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NCJRS Abstract

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NCJ Number: 77100 Find in a Library
Title: Training and Supervision of Correctional Officers in a Sociotherapeutic Prison in West Germany (From Confinement in Maximum Custody, P 147-157, 1981, David A Wood and Kenneth A Schoen, ed. - See NCJ-77087)
Author(s): K P Rotthaus
Date Published: 1981
Page Count: 11
Sponsoring Agency: D C Heath and Co
Lexington, MA 02173
Sale Source: D C Heath and Co
125 Spring Street
Lexington, MA 02173
United States of America
Language: English
Country: United States of America
Annotation: The role, training, and supervision of correctional officers in a sociotherapeutic prison in West Germany are described.
Abstract: The goal of Gelsenkirchen Prison involves the sociotherapeutic treatment of inmates so they may be enabled to live crime-free in the community. Most of the inmates are selected from the prison service diagnostic centers and have long criminal records. Treatment involves the cultivation of a humane and helpful environment, especially in the living groups; educational, prevocational, and vocational training; and psychotherapy. Apart from vocational instructors, the correctional officers have more contact with inmates than any other staff, so their behavior and attitudes essentially determine the prison's atmosphere. Recognizing this, officers are trained to assume more responsibility than is customary for correctional guards. Continuous theoretical training is made available to the officers. Case studies are discussed in small groups and at conferences. The theoretical background of the cases is emphasized. Officers participate in staff meetings and have an opportunity to influence decisionmaking. The increased involvement of officers in the treatment program and policymaking has greatly increased officers' job satisfaction and self-esteem. Tabular data is provided on the use of imprisonment, fines, and probation in West Germany.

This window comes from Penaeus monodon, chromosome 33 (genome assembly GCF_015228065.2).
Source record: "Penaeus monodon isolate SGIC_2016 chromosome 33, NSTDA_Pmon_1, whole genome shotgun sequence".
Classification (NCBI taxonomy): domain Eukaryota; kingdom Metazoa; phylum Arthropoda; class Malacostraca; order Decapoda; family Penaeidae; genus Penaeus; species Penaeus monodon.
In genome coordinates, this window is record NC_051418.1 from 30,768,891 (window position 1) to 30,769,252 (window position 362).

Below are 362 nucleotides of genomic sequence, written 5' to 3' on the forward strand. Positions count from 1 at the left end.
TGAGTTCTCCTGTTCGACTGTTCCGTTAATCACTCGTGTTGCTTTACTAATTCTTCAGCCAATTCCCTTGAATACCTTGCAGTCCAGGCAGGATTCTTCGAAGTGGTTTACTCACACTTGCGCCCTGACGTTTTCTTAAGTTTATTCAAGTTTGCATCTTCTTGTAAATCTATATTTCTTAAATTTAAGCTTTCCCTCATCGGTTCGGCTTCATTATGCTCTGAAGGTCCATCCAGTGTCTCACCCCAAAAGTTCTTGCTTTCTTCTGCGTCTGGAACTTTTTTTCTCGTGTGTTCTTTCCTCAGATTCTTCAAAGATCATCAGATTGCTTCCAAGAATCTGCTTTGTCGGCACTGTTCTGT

Index Term(s): Correctional facilities; Correctional officer training; Correctional Officers; Corrections in foreign countries; Corrections management; Decisionmaking; Germany; Treatment/Therapeutic Community
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